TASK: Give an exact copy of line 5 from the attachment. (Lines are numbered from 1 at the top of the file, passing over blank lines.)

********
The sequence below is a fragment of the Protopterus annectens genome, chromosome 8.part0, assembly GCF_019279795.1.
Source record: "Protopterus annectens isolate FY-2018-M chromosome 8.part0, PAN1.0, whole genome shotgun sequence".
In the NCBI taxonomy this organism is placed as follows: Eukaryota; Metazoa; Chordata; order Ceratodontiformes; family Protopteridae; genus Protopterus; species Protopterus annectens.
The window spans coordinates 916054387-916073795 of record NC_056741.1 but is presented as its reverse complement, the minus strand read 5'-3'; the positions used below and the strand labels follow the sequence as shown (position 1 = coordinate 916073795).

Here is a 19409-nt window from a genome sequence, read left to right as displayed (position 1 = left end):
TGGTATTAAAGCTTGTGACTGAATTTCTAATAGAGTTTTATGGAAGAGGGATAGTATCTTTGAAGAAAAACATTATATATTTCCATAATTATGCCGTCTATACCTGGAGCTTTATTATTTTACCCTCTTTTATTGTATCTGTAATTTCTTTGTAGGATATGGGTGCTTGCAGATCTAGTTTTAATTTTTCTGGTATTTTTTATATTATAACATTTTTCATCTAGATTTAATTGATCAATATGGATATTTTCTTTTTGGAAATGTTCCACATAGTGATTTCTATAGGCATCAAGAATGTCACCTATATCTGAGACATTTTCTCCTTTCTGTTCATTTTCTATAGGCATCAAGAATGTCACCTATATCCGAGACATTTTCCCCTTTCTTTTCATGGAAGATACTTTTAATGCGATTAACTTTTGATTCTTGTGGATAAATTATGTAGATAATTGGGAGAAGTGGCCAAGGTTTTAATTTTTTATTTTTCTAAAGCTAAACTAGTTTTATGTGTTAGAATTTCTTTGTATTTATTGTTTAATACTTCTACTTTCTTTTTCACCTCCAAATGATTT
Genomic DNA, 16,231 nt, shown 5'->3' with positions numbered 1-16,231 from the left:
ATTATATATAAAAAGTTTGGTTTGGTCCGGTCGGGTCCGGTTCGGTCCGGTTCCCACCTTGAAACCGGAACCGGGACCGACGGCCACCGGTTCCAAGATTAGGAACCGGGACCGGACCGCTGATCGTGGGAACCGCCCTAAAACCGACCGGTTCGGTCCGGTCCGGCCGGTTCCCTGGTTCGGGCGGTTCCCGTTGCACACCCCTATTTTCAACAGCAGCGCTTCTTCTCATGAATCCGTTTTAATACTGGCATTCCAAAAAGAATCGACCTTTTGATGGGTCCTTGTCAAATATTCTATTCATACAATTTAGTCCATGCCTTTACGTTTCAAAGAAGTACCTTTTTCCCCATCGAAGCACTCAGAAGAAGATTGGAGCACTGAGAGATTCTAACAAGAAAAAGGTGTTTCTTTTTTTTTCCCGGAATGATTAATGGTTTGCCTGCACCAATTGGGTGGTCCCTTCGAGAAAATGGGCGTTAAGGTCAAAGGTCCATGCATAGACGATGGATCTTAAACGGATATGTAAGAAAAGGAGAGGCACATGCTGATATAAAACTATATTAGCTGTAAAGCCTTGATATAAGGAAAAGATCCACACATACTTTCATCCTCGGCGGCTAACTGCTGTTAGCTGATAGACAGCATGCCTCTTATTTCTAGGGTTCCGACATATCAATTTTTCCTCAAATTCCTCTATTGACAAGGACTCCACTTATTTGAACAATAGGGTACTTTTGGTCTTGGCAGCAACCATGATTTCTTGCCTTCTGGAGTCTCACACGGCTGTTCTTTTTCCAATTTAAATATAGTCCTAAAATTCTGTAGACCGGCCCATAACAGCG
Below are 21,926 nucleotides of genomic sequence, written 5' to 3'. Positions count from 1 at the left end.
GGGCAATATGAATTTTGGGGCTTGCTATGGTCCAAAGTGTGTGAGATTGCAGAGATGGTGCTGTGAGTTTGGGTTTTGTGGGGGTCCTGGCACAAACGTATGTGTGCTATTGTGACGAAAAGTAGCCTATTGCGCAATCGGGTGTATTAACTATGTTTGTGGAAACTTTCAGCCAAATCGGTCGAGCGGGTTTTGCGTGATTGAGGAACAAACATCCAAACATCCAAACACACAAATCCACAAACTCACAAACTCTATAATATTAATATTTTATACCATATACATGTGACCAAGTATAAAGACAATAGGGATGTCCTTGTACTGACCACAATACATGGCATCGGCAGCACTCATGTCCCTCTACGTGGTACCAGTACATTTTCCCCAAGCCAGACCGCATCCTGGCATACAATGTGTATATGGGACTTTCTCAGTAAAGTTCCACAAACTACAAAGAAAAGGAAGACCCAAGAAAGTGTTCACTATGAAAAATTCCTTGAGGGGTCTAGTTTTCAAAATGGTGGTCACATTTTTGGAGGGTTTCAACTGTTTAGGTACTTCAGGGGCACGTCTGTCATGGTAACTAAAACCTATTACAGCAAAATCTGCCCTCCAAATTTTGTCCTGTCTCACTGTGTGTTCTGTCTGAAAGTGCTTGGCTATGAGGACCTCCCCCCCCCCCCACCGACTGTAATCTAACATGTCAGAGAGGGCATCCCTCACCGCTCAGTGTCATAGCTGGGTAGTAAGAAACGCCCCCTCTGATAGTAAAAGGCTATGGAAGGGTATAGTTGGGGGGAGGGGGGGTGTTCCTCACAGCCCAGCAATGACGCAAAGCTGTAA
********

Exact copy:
Here is a 19409-nt window from a genome sequence, read left to right as displayed (position 1 = left end):